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Lithomelissa gelasinus O´Connor, 1997

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Lithomelissa gelasinus O'Connor n. sp.
Plate 2, figures 3-6; plate 6, figures 6-9


Description: Cephalis truncate spherical, poreless but dimpled where pores would otherwise be. Surface rough due to irregularly distributed nodes and raised bars. Short, conical to weakly bladed apical horn usually present, anteriorly offset. Collar stricture weakly defined externally as a constriction and change in surface texture of shell. Thorax cylindroid. longer than, but generally same width as cephalis. Walls spongy, pores circular to subangular, irregular in size. Aperture not constricted, termination ragged. Thorax projects from distal cephalis a short way up from base of cephalis.


Dimensions: Holotype (range of 25 specimens): length of apical horn: 18pm (10-25); length of cephalis excluding apical horn: 55pm (44-56); width of cephalis: 60pm (53-70); length of thorax: 90pm (55-90); width of thorax: 70pm (55-78).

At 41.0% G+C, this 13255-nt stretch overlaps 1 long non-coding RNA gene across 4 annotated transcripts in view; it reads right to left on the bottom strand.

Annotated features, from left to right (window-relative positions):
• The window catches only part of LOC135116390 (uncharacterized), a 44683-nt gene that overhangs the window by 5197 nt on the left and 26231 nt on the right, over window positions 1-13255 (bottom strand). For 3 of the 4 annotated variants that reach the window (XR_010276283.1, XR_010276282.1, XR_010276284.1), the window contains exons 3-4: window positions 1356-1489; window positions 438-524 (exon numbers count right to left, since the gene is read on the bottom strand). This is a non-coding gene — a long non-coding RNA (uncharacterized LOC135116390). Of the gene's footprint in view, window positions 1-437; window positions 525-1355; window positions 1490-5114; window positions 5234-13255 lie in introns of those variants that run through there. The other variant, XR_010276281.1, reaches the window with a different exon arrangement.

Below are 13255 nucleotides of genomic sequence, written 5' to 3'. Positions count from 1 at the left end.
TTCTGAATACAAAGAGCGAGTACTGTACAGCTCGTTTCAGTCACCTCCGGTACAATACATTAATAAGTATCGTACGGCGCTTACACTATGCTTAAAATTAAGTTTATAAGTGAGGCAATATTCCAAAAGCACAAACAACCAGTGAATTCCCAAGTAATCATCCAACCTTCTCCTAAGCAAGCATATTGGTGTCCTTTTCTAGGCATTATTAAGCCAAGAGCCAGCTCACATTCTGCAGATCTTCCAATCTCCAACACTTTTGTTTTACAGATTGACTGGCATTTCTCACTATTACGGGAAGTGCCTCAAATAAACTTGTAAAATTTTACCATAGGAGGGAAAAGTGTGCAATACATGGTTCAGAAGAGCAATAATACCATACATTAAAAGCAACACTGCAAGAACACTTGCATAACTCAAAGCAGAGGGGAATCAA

Etymology: Gelasinus is Latin for dimple and refers to the dimpled surface of the cephalis of this species. It is used as a noun in apposition.


Holotype: R153 (Plate 2, figures 3, 4).


Type Locality: Matakohe Quarry, Q08/179638.


Discussion: Lithomelissa gelasinus differs from similar looking forms in the following ways - from L. sphaerocephalis Chen (1975. p. 457. pi. 8. figs. 1, 2; Takemura 1992, pi. 4, figs. 8, 9) by having a cylindroid. rather than conical, thorax, a much shorter apical horn, by the thorax being spongy, rather than covered in a spongy network, and by being much shorter and narrower; from L. microptera, L. mitra, L. ehrenbergi, L. hertwigi (see Bütschli 1882, pi. 43, figs. 2la-22b, 24,26) and L. bütschlii (illustrated in Nishimura 1990, fig. 15-5-8) by having a poreless cephalis and spongy thorax. The structure of the internal skeleton of L. gelasinus appears similar to that of the type species, L. microptera, as illustrated in Petrushevskaya (1981, fig. 69) and Biitschli (1882, pi. 43, fig. 26). although there is little detail shown in these illustrations (Petrushevskaya's illustration is a posterior view in the sagittal plane and Biitschli's is anterior). L. sphaerocephalis also seems to have a similar internal skeletal structure, as do L. mitra. L. ehrenbergi, L. hertwigi and L. bütschlii.


Range: Lithomelissa gelasinus has been observed from the Cryptocarpium ornatum Zone to the mid-Lychnocanium elongata Zone (early to late Oligocene (late Runangan/early Whaingaroan to late Duntroonian/early Waitakian)).
O´Connor 1997


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